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Hello guys.

I think it isn't possible just using PHP, but just to be sure.

  • Is it possible for PHP to know if the user is accessing the web from behind a Router?
  • And if yes, how can i get some information about that router, like:
    • Router Name, Brand, Serial Number, ...
    • Users connected in the same network.
  • Can PHP also find the Local IP Address for the visitor in that Network?

A few simple questions. To which i haven't found a solid answer, and i tough that some PHP genius could tell me. And teach me.

Thanks for your help.

EDIT: Motives for this privacy invasive question

I didn't thought that i had to say this... But i guess i do

I was writing a couple functions that would get the browser preferred languages and finding out from which Country the user comes based on the IP, to deliver my website content in the right language to the visitor.

Then i started to think, most people browse from behind the router, can i find out if they are indeed?


Then it just came to my mind to do one of those simple programs that display network details, people connected on your network. My idea was to do that, but Web App Based not Desktop App Based as all other programs of this kind.

I appreciate privacy above everything as most developers do, so i kind of understand the Down Votes, i would probably Down Vote myself.

I'm sorry if you misjudge me due to my weird question, i have nothing to do so.. These things just popped up on my head.

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Short answer: no. Long answer: not possible. –  Byron Whitlock Apr 1 '10 at 23:33
5  
I don't think people should be voting this question down just because they don't like the implications of what he's asking. It's a perfectly valid technical question. –  Chad Birch Apr 1 '10 at 23:54
    
@Chad Birch: Again I have to agree. Especially if one want to learn how to make a system secure or whatever, one has to know what attacks are possible and which information is available in order to deal with it. –  Felix Kling Apr 2 '10 at 0:02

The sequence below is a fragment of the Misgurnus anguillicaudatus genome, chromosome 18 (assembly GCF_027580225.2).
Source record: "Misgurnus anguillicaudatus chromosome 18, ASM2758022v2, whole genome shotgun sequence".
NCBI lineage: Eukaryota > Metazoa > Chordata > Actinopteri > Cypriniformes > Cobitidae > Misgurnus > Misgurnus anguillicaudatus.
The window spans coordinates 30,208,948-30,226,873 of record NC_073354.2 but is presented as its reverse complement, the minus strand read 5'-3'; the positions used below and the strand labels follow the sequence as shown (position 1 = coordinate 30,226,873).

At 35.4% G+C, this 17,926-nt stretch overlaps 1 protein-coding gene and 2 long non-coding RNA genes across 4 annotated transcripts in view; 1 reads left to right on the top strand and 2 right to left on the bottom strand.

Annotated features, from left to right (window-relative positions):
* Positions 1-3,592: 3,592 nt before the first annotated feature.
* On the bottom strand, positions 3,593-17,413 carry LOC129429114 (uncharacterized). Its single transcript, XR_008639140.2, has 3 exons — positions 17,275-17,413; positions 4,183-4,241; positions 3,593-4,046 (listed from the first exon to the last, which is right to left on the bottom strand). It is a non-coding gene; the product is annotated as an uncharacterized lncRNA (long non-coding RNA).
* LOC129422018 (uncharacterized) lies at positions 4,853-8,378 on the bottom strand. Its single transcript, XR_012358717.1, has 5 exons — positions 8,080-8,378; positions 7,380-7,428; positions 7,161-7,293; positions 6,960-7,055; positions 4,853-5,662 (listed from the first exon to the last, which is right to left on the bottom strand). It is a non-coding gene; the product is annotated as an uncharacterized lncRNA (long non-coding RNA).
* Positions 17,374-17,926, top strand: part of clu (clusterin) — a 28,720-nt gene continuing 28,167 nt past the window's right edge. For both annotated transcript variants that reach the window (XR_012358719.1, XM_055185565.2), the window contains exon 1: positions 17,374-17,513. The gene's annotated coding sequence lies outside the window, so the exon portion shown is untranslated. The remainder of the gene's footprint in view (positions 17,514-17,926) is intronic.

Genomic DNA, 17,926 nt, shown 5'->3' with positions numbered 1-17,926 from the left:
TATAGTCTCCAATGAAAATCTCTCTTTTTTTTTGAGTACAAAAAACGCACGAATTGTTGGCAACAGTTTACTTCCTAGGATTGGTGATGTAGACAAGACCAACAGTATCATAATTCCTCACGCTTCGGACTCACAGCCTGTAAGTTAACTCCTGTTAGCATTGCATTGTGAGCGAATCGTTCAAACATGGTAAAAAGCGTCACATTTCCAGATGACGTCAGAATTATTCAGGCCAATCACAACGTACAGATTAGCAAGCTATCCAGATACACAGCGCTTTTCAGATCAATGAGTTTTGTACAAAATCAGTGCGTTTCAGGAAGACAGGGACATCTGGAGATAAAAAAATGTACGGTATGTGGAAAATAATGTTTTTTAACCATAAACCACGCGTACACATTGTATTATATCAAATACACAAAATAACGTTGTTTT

If you want to use it for language detection maybe you can find something about how Google solved this issue. And if they don't care about routers I don't think you have to ;) –  Felix Kling Apr 2 '10 at 0:46
    
@Felix: I don't like the way Google handles Language detection. They start by the language of the country where you are based on your IP (now think of your self as in constant travel), not your Browser Preferred Languages. I start by going to the preferred languages of your browser. usually they are 3, ordered by a factor from 1 to 0.5 being 1 your preferred language. –  Fábio Antunes Apr 2 '10 at 2:19
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3 Answers 3

up vote 6 down vote accepted

First, are you talking about finding out information about users visiting your website? Keep in mind that this implies an intrusion into their privacy (you can try it with yourself though ;))

Is it possible for PHP to know if the user is accessing the web from behind a Router?

No you cannot. Only when you know that e.g. you have a lot visitors from one company and they all have the same IP address, they might be behind a router but it could also be a proxy.

And if yes, how can i get some information about that router, like:

  • Router Name, Brand, Serial Number, ...

If you have the IP you might be able to discover various things about a host with tools such as nmap. You might be able to find out the brand of a router and host system but definitely not serial number and such stuff. nmap is not PHP though.